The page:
Drink Soda Pop? You're Drinking Bisphenol A (BPA)

soda cans image


We have noted before that bisphenol A (BPA) is a key component of the epoxy liner in canned food and drink, so it should really be no surprise that new tests at Health Canada found it in pop cans. The chemical is thought to be an endocrine disruptor or "gender bender", and is now banned in many countries from baby bottles.

The levels in pop cans is low, with the highest level found to be 4.5 parts per trillion; you would have to drink 8,000 cans of pop or 900 cans of energy drinks to get to the daily exposure limit set by Health Canada.

But others say that those exposure limits are thousands of times too high.

cola advertising

It isn't in cans, but it is funny!

Martin Mittelstaedt explains in the Globe and Mail:

Still, many scientists are worried about ingestion of the minute amounts of BPA found leaching from food and beverage packaging. The chemical is a synthetic compound able to fool cells into viewing it as estrogen, providing what amounts to an extra dollop of the female hormone.

Although levels vary, natural estrogen circulates in people at extremely minute concentrations, around a part per trillion. The test results indicated that an average soft drink has concentrations of BPA around half a part per billion, or 500 times more than the level of the female hormone in people.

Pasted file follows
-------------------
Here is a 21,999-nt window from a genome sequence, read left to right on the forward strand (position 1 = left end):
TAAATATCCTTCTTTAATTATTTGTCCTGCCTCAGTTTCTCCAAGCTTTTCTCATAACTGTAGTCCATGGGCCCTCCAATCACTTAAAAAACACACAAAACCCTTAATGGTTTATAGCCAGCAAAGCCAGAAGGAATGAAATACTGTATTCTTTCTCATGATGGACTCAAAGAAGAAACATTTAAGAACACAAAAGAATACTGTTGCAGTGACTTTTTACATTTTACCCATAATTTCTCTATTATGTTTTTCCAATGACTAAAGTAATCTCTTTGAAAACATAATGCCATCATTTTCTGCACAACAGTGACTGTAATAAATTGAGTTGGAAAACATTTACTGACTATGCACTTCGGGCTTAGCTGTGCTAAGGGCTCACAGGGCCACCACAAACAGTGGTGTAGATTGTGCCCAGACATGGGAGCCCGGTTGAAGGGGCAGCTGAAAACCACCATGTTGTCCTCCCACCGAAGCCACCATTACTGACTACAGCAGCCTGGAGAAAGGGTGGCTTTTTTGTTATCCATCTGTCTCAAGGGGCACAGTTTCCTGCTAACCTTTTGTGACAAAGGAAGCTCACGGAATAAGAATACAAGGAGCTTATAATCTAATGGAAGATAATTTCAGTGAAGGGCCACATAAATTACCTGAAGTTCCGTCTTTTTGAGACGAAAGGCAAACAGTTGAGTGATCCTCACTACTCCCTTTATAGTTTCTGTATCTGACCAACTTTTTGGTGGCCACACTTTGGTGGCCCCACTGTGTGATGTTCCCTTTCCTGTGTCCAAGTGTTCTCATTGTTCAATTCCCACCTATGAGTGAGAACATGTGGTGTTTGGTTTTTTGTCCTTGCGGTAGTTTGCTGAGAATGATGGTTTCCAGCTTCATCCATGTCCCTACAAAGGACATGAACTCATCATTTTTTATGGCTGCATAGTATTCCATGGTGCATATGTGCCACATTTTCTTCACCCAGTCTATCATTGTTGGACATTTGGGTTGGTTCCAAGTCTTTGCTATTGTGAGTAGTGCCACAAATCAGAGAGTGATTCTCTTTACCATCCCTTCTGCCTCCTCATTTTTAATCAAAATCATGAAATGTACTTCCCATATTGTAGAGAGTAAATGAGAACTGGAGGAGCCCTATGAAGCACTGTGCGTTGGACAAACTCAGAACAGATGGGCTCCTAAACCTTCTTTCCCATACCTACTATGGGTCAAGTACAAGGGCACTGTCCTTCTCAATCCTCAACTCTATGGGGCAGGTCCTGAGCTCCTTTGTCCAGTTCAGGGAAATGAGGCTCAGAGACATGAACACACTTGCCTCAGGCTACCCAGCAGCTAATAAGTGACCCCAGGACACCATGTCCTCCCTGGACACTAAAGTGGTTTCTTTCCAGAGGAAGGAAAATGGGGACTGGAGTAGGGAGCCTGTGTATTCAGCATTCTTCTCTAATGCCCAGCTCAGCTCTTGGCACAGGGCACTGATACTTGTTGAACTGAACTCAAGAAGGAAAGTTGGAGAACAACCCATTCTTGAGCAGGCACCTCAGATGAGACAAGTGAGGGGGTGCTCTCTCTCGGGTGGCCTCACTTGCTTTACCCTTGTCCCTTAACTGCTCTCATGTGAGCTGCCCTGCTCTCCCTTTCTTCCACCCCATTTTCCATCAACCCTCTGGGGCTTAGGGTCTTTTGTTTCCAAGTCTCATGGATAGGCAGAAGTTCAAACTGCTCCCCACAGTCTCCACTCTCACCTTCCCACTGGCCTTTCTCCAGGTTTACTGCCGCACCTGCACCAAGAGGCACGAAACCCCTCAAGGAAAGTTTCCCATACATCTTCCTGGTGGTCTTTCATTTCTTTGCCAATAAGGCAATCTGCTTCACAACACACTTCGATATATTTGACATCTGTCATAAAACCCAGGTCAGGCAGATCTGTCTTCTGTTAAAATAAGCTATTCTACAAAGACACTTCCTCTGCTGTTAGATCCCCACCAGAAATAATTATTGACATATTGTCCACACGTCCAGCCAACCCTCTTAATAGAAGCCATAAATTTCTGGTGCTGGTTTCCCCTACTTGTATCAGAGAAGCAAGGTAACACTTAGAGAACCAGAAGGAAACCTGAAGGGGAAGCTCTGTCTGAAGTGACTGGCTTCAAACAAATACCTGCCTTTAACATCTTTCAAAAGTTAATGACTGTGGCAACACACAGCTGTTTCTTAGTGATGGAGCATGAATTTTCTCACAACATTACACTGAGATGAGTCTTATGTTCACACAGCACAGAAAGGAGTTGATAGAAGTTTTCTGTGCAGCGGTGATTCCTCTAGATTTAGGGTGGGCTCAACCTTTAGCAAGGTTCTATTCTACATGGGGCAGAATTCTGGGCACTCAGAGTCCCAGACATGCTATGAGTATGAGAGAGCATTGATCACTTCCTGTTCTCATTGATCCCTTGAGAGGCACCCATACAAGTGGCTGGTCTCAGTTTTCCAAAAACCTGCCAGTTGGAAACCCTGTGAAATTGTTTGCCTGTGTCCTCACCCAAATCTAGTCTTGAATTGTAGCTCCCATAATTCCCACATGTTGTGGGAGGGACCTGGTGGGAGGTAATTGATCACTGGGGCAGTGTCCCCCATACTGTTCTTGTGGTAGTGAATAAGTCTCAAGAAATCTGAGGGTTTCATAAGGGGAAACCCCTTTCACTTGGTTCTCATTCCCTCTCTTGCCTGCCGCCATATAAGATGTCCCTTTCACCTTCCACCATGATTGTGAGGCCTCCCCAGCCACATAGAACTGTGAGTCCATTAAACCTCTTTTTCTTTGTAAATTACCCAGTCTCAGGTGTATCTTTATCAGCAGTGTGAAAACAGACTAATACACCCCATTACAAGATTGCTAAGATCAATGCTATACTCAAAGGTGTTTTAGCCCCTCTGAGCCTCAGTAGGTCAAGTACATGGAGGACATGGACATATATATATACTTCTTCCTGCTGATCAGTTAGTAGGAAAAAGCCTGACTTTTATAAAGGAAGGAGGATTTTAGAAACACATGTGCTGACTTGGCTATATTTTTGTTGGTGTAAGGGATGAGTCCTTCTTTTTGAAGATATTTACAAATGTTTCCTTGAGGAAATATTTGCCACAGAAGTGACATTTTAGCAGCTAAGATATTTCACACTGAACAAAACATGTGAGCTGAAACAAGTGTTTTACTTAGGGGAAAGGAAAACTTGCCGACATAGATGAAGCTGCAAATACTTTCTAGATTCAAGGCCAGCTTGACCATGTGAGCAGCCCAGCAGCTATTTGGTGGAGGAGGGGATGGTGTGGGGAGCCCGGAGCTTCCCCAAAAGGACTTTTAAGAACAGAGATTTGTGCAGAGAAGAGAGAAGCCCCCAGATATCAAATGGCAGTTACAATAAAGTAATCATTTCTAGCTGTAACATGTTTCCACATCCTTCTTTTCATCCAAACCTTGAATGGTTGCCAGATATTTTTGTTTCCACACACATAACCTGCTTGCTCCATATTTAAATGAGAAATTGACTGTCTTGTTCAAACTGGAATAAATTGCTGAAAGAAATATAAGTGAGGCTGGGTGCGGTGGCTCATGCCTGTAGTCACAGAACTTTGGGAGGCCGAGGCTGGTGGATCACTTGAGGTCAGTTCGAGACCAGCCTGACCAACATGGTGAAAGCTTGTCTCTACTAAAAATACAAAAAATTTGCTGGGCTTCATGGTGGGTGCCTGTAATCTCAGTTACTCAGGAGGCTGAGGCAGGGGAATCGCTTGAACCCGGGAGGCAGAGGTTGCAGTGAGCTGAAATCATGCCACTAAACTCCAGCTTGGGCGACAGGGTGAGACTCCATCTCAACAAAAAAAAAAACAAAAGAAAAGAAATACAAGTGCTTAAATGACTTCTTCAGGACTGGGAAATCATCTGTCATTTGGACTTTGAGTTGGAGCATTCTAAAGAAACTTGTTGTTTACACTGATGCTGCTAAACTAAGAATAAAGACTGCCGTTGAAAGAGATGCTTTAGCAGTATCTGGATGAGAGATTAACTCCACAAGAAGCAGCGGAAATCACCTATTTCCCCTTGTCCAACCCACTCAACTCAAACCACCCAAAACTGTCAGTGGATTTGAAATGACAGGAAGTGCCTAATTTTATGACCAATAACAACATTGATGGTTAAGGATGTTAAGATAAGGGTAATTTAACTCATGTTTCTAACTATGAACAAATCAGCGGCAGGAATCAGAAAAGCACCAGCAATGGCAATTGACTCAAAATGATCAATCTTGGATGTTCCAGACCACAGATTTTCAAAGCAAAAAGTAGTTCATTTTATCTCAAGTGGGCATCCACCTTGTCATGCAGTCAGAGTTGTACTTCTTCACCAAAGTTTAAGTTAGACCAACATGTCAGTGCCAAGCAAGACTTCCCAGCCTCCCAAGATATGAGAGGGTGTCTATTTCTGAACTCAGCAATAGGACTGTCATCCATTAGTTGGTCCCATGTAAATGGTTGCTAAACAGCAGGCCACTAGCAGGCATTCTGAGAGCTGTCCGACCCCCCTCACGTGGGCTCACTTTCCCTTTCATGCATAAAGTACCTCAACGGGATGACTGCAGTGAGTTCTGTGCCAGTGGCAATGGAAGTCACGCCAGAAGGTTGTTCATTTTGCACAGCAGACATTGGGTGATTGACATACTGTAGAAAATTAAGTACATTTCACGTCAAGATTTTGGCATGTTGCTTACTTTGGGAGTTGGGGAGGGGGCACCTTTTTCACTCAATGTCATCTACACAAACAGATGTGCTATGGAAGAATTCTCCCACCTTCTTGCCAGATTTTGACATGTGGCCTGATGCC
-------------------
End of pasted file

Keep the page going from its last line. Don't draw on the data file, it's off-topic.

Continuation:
Dr. vom Saal says there is also a growing body of scientific literature, based on animal experiments, that has found harmful effects due to BPA at concentrations up to 1,000 times below Health Canada's safety limit. These conditions include such hormonally linked illnesses as breast cancer, and Dr. vom Saal called the government's assurances of no harm "simple-minded."

More in the Globe and Mail

More on Bisphenol A in BPA in TreeHugger:

Fast Company on the Real Story Behind Bisphenol A
BPA Update: Canada Declares it Toxic, FDA Chair's Donor was Michigan's "First Polluter"
FDA Chair Studying BPA Took $5 Million Donation From BPA Supporter
Final Report on Bisphenol A: It May Harm Kids
FDA Says BPA Is Safe For Babies
Bisphenol A: How Wal-Mart Became the New FDA
Quotes of the Day: Opinions on the FDA Declaring BPA Safe
Don't Buy A Nalgene Water Bottle Until You Read This
Nalgene Dumps Bisphenol A Like Hot Potato :
Possible Effects of BPA
More Bad News About Bisphenol A: It Interferes with Chemotherapy Treatments
Yet Another Bisphenol A Pile-on: Linked to Heart Disease, Diabetes and Liver Problems
New Study: BPA May Make You Stupid and Depressed

Sources of BPA:

Bisphenol A Is In Your Tomato Sauce
Bisphenol A Could Be In Your Teeth
BPA Danger may be greater from Tin Cans than Water Bottles
Polycarbonate Water bottles
Canada Calls Bisphenol A "Dangerous"
Time to Pack In the Polycarbonates
Bottled Water - Lifting the Lid :
MEC Nixes Nalgenes

On Phthalates in TreeHugger:

Do Babies Exposed to Phthalates Have Smaller Penises?
Congress Will Do USEPA's Job: Reduce Childhood Exposure to Phthalates in Toys
Ask Treehugger: What Is An Endocrine Distruptor?
Are Boys Disappearing Because of Gender Bender Chemicals?

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